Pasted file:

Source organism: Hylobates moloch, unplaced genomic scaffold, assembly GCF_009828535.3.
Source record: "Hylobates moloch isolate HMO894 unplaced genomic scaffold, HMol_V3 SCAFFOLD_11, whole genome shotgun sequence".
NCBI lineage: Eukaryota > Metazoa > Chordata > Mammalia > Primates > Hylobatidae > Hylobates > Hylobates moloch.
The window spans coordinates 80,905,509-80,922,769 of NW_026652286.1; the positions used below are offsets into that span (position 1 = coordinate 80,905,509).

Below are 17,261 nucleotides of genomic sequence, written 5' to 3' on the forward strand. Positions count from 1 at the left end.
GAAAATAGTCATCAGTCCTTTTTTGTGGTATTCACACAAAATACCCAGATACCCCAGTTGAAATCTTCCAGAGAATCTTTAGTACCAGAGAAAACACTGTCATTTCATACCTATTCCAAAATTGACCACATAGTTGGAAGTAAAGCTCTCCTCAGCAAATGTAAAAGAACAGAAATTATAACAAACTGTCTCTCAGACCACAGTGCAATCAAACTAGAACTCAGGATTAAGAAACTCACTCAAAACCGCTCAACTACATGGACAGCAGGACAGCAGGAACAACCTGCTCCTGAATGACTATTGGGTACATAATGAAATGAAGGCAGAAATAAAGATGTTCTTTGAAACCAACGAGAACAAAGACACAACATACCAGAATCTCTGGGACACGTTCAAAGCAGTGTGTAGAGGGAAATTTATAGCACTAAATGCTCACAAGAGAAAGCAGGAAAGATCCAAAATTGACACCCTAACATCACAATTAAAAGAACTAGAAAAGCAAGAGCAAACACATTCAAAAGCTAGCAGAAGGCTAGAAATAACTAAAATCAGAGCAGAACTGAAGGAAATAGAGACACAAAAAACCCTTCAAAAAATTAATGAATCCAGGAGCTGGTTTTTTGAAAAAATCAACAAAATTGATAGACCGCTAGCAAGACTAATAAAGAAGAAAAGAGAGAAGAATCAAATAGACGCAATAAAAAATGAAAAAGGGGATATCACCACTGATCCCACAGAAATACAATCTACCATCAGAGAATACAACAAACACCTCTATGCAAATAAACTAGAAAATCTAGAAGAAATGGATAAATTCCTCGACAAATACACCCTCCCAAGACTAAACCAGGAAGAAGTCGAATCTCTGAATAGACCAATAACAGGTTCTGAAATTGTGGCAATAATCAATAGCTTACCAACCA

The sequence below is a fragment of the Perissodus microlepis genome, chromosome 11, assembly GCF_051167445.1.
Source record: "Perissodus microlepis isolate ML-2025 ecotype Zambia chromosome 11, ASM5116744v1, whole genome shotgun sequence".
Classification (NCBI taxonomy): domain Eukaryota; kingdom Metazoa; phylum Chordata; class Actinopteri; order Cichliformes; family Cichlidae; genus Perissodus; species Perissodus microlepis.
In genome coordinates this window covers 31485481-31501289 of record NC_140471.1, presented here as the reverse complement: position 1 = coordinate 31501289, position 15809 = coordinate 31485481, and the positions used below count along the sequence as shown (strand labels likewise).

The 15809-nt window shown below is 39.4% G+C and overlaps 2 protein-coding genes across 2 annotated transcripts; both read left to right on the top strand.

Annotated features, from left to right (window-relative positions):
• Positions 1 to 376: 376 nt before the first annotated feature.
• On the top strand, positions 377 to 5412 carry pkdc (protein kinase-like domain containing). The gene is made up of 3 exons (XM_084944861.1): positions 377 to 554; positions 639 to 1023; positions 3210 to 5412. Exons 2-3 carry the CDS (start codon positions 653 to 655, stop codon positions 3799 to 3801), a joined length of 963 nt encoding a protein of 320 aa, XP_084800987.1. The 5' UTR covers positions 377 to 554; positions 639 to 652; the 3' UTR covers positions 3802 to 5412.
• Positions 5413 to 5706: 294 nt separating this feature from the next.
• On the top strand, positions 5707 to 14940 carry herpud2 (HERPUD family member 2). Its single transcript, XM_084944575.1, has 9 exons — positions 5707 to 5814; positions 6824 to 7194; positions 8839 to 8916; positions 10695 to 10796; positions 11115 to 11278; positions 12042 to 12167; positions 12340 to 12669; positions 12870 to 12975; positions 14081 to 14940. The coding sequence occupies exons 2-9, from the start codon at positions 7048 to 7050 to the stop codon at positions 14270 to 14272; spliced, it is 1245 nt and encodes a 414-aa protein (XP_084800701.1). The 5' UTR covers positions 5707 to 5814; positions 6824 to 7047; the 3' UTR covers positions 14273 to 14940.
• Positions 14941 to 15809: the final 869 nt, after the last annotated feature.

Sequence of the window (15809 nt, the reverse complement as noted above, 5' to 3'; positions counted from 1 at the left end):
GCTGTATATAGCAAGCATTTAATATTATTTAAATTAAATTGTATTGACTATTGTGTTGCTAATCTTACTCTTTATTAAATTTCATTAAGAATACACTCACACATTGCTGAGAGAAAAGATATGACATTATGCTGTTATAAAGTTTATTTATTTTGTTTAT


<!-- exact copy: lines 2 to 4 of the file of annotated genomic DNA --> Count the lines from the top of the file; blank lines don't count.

Source record: "Hylobates moloch isolate HMO894 unplaced genomic scaffold, HMol_V3 SCAFFOLD_11, whole genome shotgun sequence".
NCBI lineage: Eukaryota > Metazoa > Chordata > Mammalia > Primates > Hylobatidae > Hylobates > Hylobates moloch.
The window spans coordinates 80,905,509-80,922,769 of NW_026652286.1; the positions used below are offsets into that span (position 1 = coordinate 80,905,509).